The second test involves a different group of researchers, and Kanter has finished her work with that group. It’s a paper-based test that requires the doctor to mix the patient’s blood with a solution, then drop it on specially-designed paper. “You could actually tell from the get-go what their disease type is,” Kanter said. Then, the doctor can determine how much sickle hemoglobin is in the blood, which is important to know if the patient needs a blood transfusion.

She said the third test works like a pregnancy test. It’s a bedside test that uses a plastic lateral flow device to assess the level of different hemoglobin in the blood. It should be available within a year.

Kanter got her training in pediatric hematology-oncology (children’s blood and cancer treatment), but decided to specialize in sickle cell treatment after realizing that while there are many resources for cancer patients, there are far fewer for people with sickle cell disease. 

Sickle cell is the most common genetic disorder in the U.S. About 1,000 babies are born with it each year.

MUSC recruited Kanter to help lead its sickle cell efforts in August of 2013 from Louisiana, where she directed the Sickle Cell Center at Tulane University. 

Since her arrival, not only has she continued to work on point of care tests for sickle cell; she has also increased the number of multi-center treatment studies that MUSC is involved in from two to eight.

The number of patients treated in MUSC’s sickle clinic is up as well, from 550 to 700, and MUSC has launched a telehealth program that uses computer connections to link its doctors to patients in rural South Carolina who can’t get to the clinic in Charleston. 

A growing number of those patients are adults. Forty years ago, the average child with sickle cell disease only lived to be 14. But these days, newborn screening and better treatments mean most people with the disease live into adulthood. As a result, Kanter and other pediatric hematologists have expanded their scope of practice to include adult patients to ensure continuity of care.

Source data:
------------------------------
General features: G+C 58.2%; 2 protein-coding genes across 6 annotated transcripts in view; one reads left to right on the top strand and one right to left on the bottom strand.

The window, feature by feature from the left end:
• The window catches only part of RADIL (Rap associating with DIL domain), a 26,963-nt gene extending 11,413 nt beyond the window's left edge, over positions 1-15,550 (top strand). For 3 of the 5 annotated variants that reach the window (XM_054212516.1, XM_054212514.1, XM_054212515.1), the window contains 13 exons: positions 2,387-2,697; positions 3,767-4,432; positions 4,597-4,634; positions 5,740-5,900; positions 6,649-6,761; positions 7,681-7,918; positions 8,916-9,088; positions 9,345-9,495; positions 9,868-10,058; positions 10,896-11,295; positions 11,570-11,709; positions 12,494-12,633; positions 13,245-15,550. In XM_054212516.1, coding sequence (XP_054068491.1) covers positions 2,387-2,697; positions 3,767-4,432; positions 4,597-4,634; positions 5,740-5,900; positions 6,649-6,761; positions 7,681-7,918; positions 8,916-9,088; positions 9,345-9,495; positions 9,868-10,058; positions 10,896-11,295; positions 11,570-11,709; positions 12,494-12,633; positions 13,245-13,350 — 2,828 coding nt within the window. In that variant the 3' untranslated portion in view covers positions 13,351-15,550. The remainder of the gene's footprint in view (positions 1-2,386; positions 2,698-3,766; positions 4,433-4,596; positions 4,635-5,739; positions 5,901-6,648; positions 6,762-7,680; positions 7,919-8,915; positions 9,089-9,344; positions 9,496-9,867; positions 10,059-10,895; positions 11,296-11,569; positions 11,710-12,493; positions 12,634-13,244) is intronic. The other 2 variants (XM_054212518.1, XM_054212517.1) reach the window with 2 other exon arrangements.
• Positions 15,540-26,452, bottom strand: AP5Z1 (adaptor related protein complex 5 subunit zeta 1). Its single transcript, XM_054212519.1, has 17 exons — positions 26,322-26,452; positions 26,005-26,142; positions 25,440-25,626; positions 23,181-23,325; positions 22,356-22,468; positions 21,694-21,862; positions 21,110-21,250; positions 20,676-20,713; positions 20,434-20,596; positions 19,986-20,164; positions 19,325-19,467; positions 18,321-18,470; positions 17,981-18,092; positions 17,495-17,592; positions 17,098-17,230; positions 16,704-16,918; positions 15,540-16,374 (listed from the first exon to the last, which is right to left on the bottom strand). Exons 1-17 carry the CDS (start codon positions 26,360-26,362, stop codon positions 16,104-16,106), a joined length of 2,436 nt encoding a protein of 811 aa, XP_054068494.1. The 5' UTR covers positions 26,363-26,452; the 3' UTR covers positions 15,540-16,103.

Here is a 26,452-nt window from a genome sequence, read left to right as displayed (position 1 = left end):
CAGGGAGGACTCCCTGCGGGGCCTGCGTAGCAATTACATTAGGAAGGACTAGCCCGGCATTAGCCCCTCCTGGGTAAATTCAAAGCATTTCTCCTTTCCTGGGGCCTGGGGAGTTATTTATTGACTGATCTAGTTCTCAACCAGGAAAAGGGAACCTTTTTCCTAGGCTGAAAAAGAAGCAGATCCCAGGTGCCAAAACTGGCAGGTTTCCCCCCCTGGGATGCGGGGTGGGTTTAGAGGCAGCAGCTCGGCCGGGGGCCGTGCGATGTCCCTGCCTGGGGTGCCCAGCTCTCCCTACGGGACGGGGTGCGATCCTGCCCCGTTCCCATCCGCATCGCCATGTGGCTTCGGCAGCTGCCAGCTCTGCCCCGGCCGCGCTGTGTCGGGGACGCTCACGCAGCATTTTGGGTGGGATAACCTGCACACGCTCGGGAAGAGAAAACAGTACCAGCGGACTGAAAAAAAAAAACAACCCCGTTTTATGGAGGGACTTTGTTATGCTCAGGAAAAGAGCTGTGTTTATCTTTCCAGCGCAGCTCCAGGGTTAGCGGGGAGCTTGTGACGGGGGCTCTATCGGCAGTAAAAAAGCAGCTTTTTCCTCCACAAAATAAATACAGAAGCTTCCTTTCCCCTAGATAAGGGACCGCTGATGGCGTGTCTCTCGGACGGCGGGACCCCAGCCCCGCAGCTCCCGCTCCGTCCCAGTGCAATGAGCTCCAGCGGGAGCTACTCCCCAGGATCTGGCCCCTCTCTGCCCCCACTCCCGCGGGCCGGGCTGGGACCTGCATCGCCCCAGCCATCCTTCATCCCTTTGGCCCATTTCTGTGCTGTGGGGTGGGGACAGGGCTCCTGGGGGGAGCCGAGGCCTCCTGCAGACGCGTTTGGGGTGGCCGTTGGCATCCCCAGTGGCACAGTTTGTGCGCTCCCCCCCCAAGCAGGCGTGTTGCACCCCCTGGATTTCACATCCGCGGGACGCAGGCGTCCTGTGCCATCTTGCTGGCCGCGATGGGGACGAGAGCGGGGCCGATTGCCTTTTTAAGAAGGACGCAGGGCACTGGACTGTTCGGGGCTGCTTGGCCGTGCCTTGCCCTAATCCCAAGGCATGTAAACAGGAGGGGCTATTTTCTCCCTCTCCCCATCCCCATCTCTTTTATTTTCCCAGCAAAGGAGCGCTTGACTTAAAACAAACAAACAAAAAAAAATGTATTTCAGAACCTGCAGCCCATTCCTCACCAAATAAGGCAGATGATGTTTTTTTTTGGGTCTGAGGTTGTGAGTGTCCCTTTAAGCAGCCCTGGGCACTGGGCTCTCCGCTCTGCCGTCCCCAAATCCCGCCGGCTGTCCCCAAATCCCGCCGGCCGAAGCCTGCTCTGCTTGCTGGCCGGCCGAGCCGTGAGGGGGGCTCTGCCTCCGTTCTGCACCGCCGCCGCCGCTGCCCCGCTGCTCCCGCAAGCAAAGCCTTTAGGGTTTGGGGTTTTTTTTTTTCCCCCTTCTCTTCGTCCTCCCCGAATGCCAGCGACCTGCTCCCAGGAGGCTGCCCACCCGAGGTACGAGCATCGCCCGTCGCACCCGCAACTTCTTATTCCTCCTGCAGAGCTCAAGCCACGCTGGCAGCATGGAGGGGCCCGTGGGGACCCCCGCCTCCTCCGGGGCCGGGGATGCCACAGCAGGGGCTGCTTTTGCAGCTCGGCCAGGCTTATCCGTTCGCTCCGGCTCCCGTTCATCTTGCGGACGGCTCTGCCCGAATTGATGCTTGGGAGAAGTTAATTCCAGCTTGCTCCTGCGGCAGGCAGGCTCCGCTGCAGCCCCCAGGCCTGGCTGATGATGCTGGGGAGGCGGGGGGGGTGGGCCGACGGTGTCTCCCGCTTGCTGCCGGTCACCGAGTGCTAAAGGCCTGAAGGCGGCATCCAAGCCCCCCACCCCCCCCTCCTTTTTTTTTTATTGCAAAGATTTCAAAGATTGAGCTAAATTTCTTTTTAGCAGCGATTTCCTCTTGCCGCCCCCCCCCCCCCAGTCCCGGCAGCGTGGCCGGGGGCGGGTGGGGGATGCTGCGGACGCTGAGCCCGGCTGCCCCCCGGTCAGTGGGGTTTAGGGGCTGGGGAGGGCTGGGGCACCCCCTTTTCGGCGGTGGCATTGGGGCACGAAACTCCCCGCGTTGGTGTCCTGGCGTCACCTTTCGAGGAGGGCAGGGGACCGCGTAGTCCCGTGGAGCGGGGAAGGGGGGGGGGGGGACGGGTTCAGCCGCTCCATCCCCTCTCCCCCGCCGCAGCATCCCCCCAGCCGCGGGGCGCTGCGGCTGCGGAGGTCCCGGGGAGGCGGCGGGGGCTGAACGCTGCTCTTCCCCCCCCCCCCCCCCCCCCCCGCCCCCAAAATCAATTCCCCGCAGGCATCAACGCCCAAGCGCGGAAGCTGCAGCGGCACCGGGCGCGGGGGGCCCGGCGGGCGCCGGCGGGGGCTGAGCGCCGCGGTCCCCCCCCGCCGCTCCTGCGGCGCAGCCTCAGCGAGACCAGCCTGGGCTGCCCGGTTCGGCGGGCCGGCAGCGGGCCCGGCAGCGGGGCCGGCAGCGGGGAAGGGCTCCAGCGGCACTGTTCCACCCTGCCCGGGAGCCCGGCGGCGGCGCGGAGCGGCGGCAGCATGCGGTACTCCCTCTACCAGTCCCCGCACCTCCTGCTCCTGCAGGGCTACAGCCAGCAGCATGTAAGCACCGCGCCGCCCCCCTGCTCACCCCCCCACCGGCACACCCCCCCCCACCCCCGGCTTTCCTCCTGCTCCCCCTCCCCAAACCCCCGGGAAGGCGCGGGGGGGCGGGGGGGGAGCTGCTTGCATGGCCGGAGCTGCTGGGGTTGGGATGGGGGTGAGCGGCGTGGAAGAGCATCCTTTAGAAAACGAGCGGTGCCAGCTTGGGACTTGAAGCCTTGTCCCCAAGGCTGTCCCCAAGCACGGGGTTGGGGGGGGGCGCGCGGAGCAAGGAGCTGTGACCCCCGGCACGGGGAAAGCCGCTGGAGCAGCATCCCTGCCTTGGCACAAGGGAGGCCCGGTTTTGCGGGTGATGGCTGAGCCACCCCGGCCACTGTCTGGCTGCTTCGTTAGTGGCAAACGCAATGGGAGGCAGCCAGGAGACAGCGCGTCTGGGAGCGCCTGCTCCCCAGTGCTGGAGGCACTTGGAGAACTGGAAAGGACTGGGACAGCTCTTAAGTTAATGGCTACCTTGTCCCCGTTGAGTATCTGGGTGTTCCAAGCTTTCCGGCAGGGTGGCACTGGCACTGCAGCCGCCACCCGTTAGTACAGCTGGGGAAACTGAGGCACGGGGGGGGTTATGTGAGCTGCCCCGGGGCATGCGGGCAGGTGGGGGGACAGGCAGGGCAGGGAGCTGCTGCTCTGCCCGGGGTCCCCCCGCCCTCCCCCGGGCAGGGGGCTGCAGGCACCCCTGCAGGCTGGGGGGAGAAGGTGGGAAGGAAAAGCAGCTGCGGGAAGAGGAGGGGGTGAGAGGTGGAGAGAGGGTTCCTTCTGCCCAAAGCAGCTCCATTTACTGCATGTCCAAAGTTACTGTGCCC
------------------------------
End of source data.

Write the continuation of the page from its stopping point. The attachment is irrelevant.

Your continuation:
They can prevent complications that might have been deadly in the past. Doctors have also been able to identify which children with sickle cell are at risk for having a stroke, which used to be a leading cause of death. Monthly blood transfusions reduce their risk dramatically.

Patients with the abnormally-shaped red blood cells characteristic of the disease still suffer from infections, organ damage and other issues. 

But there is hope for a cure in a limited number of cases. Hematopoietic stem cell transplants have cured about 400 people over the last 20 years. However, they’re risky, extremely expensive and it’s difficult to find a full-match donor. 

Research is also underway on gene therapy. One of the first gene therapy trials in sickle cell disease is available at MUSC under Kanter’s direction. She said early results are promising. 

Emerging treatments that prevent the damage sickle cell disease can cause are offering hope as well.

“It’s actually a pretty exciting time,” Kanter said. “There’s so much more research that we understand now and new areas to target. There are a couple of drugs I’m super excited about. We’re going to be opening a new study in the second quarter of next year and it’s going to be huge.”

But Shanay Cook, the young woman waiting for a blood transfusion, said Kanter doesn’t let her research keep her from taking care of her patients.

“Since I’ve been seeing Dr. Kanter I don’t have to go to the emergency room as much. If I have pain I’ll text her and she’ll tell me to come to clinic the next day or go to the emergency room if I need to."


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Dr. Julie Kanter-Washko physician profile 

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Radio podcast: Dr. Julie Kanter on ETV radio

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Resources >>

MUSC Children's Health Sickle Cell Center

Toward a stroke-free childhood in sickle cell disease

MUSC News Center archive